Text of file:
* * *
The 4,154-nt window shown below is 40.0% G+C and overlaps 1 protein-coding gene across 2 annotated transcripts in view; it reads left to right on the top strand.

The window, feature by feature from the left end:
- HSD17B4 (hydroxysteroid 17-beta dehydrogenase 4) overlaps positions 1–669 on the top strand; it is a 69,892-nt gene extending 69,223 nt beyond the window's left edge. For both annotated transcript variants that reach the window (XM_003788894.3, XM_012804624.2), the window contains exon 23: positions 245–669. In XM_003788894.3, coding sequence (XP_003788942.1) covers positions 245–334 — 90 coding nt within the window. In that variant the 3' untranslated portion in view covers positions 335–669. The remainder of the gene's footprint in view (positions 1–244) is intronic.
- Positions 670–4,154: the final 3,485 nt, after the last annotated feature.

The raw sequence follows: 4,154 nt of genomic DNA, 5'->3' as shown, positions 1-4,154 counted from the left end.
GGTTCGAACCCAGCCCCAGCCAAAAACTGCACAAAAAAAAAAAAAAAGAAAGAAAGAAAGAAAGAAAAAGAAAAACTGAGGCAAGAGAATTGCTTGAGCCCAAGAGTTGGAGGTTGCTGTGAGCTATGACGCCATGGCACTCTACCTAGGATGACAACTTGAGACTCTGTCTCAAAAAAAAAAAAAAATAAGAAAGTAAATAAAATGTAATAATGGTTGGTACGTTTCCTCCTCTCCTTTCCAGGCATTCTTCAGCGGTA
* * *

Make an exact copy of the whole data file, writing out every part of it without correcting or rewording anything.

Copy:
The 4,154-nt window shown below is 40.0% G+C and overlaps 1 protein-coding gene across 2 annotated transcripts in view; it reads left to right on the top strand.

The window, feature by feature from the left end:
- HSD17B4 (hydroxysteroid 17-beta dehydrogenase 4) overlaps positions 1–669 on the top strand; it is a 69,892-nt gene extending 69,223 nt beyond the window's left edge. For both annotated transcript variants that reach the window (XM_003788894.3, XM_012804624.2), the window contains exon 23: positions 245–669. In XM_003788894.3, coding sequence (XP_003788942.1) covers positions 245–334 — 90 coding nt within the window. In that variant the 3' untranslated portion in view covers positions 335–669. The remainder of the gene's footprint in view (positions 1–244) is intronic.
- Positions 670–4,154: the final 3,485 nt, after the last annotated feature.

The raw sequence follows: 4,154 nt of genomic DNA, 5'->3' as shown, positions 1-4,154 counted from the left end.
GGTTCGAACCCAGCCCCAGCCAAAAACTGCACAAAAAAAAAAAAAAAGAAAGAAAGAAAGAAAGAAAAAGAAAAACTGAGGCAAGAGAATTGCTTGAGCCCAAGAGTTGGAGGTTGCTGTGAGCTATGACGCCATGGCACTCTACCTAGGATGACAACTTGAGACTCTGTCTCAAAAAAAAAAAAAAATAAGAAAGTAAATAAAATGTAATAATGGTTGGTACGTTTCCTCCTCTCCTTTCCAGGCATTCTTCAGCGGTA